Plaintiffs' claims arise under state law. (ECF No. 1-2). Thus, the court's sole basis for subject matter jurisdiction is diversity of jurisdiction. See id. A federal district court has diversity jurisdiction under 28 U.S.C. § 1332(a)(1) when "the matter in controversy exceeds the sum or value of $75,000, exclusive of interest and costs" and that the action is between "citizens of different states."

As a general rule, "[i]n determining whether a civil action is removable on the basis of the jurisdiction under section 1332(a) of this title, the citizenship of defendants sued under fictitious names shall be disregarded." 28 U.S.C. § 1441(b)(1). However, the Ninth Circuit has not conclusively addressed the appropriate treatment of fictitious defendants that a plaintiff has described with sufficient particularity to provide a clue as to their actual identity. See Sandoval v. Republic Services, Inc., No. 2:18-cv-01224-ODW(KSx), 2018 WL 1989528 at *3 (C.D. Cal. April 24, 2018) (recognizing the Ninth Circuit's lack of resolution on this issue).

Numerous courts have recognized that "'when a plaintiff's allegations give a definite clue about the identity of the fictitious defendant by specifically referring to an individual who acted as the company's agent, the court should consider the citizenship of the fictitious defendant.'" Collins v. Garfield Beach CVS, LLC, No. CV 17-3375 FMO (GJSx), 2017 WL 2734708, at *2 (C.D. Cal. 2017) (quoting Brown v. TranSouth Fin. Corp., 897 F. Supp. 1398, 1401 (M.D. Ala. 1995); see, e.g., Sandoval, 2018 WL 1989528 at *3 (". . . it is unfair to force plaintiffs from their state court forum into federal court by allowing a defendant to plead ignorance about the defendant-employee's identity and citizenship when a corporate defendant is in a position to know that information.") (brackets and citation omitted).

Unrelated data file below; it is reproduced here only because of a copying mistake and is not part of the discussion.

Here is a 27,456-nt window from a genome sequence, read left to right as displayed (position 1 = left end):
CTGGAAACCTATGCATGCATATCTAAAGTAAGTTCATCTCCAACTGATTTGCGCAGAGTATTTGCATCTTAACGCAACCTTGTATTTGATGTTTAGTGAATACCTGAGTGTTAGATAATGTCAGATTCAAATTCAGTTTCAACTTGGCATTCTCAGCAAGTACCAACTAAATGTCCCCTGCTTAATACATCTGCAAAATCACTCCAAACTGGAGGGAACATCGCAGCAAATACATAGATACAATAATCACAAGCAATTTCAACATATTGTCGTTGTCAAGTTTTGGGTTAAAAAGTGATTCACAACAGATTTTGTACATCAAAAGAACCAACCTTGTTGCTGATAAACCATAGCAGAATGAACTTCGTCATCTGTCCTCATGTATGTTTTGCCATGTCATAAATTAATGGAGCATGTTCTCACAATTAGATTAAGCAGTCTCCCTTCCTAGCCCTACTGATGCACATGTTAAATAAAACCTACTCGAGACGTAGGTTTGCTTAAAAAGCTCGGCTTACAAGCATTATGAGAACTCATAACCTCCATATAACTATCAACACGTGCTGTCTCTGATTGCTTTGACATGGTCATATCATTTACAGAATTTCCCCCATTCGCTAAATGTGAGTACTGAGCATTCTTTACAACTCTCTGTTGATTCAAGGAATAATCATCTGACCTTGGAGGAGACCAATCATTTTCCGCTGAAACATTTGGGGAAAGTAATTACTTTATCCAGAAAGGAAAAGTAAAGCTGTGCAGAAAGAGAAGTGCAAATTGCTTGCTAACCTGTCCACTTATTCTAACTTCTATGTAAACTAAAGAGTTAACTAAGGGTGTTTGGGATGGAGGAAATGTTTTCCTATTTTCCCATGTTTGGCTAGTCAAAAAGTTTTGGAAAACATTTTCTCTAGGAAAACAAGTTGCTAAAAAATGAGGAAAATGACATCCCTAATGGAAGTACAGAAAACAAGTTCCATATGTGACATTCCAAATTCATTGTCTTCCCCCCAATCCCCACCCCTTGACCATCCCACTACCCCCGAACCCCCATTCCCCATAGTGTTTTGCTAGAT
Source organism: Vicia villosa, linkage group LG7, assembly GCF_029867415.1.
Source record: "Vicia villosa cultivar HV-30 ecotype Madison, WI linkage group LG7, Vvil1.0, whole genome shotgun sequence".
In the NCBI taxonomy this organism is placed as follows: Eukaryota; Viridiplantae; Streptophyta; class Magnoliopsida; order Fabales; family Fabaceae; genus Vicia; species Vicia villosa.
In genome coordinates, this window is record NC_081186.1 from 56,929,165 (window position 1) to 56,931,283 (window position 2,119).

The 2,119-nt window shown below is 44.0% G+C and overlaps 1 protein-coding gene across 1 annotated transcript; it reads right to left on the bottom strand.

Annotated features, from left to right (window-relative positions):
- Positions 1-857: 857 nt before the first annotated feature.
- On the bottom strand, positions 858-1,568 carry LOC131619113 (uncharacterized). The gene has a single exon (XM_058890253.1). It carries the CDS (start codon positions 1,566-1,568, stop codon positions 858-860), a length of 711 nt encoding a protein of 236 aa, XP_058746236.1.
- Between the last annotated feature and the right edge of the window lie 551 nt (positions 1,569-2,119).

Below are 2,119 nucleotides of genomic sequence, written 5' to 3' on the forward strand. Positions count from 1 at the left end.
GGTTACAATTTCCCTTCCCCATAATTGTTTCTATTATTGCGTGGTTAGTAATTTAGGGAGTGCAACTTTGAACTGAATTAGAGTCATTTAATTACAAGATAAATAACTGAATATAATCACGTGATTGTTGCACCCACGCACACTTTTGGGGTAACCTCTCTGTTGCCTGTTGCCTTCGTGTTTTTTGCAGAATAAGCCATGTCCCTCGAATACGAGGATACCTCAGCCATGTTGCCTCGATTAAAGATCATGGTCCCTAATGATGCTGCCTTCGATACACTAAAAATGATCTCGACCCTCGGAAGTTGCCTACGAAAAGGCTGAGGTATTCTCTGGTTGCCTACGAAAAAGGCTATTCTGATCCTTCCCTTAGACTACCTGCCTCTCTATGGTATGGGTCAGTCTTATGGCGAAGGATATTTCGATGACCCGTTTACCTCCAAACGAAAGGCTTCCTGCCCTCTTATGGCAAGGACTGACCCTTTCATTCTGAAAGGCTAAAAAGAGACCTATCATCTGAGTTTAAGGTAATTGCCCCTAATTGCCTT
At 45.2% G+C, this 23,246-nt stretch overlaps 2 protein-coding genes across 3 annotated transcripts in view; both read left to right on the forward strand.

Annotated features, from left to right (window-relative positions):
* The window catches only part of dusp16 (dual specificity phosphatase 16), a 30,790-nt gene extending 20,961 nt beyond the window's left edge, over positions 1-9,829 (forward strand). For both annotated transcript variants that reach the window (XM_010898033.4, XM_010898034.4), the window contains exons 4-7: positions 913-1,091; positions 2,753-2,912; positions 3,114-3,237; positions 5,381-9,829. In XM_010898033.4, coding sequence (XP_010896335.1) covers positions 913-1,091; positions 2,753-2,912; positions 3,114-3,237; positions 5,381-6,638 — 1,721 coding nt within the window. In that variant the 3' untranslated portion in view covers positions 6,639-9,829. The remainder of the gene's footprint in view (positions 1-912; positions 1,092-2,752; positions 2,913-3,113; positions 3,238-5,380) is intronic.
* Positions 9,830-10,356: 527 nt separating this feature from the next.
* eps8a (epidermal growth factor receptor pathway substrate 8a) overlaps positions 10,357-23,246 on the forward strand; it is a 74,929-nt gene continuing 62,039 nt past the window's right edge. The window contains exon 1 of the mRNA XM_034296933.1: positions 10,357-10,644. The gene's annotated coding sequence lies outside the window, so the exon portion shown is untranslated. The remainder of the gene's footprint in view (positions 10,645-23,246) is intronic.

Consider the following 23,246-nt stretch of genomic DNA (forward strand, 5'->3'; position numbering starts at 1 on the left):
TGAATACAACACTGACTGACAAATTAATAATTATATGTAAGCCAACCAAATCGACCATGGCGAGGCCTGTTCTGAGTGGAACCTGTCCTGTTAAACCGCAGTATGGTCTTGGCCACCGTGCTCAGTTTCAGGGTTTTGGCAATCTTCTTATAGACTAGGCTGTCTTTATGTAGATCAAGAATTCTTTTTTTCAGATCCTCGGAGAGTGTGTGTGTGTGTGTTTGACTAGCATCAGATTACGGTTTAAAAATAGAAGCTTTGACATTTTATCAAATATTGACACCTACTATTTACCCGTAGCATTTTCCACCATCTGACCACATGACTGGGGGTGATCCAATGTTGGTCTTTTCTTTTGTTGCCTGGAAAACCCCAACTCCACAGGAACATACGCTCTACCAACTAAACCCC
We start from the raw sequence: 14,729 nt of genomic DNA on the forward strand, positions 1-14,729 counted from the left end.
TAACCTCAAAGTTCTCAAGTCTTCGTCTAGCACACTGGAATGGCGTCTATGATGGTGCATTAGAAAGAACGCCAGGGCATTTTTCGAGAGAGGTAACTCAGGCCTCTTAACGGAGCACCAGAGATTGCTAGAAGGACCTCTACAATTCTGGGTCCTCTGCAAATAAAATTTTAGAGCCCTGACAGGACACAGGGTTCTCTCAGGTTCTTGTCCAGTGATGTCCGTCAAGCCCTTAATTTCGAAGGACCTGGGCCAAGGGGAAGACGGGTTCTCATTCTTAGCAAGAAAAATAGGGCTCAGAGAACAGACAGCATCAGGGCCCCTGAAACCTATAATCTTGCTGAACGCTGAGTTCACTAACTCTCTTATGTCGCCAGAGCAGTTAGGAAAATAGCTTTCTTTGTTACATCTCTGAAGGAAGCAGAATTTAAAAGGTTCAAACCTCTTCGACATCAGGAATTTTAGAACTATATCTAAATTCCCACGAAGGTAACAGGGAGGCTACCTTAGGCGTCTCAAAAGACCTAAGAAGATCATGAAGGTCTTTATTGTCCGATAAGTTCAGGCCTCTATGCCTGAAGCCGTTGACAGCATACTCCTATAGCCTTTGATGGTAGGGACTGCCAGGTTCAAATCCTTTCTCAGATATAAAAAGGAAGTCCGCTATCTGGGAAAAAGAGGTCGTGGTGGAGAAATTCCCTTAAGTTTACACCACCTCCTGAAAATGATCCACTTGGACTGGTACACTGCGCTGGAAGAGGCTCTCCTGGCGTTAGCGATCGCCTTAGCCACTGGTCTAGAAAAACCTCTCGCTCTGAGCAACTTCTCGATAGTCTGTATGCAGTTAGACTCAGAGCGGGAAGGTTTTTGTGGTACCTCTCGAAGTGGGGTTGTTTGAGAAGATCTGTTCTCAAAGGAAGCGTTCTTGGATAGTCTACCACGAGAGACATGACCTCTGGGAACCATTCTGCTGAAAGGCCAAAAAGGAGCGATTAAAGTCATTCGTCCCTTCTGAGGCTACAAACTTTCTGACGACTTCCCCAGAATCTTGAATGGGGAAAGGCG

In their state court complaint, Plaintiffs provide identifying allegations for two fictitious defendants: Richard Doe and Derek Doe (Hereinafter "Richard" and "Derek"). (ECF No. 1-2). Plaintiffs allege that Richard was the Smith's employee that rolled a meat cart over David Velarde's right foot. Id. Plaintiffs further allege that Derek was Richard's supervisor. Id. These allegations are sufficient to require the court to consider Richard and Derek's citizenship for jurisdiction purposes. See, e.g., Musial v. PTC All. Corp., No. 5:08 CV-45R, 2008 WL 2553900, at *4 (W.D. Ky. June 25, 2008) (finding the description of a Doe defendant as the person "who loaded the pipe" causing plaintiff's injuries sufficient); see also, e.g., Marshall v. CSX Transp. Co., 916 F. Supp. 1150, 1151 (M.D. Ala. 1995) (finding the description of an "engineer, who was operating the train at the time" sufficiently particular).

Smith's has failed to bring forth evidence showing that Richard and Derek are domiciled in foreign states in accordance with § 1332(a)(1). Therefore, the court will hold that removal was improper. See Sanchez v. Monumental Life Ins. Co., 102 F.3d at 403-04 (holding that defendants bears the burden to show that removal is proper).

IV. Conclusion


IT IS HEREBY ORDERED, ADJUDGED, and DECREED that plaintiffs' motion to remand (ECF No. 6) be, and the same hereby is, GRANTED.

DATED November 27, 2018.

/s/ James C. Mahan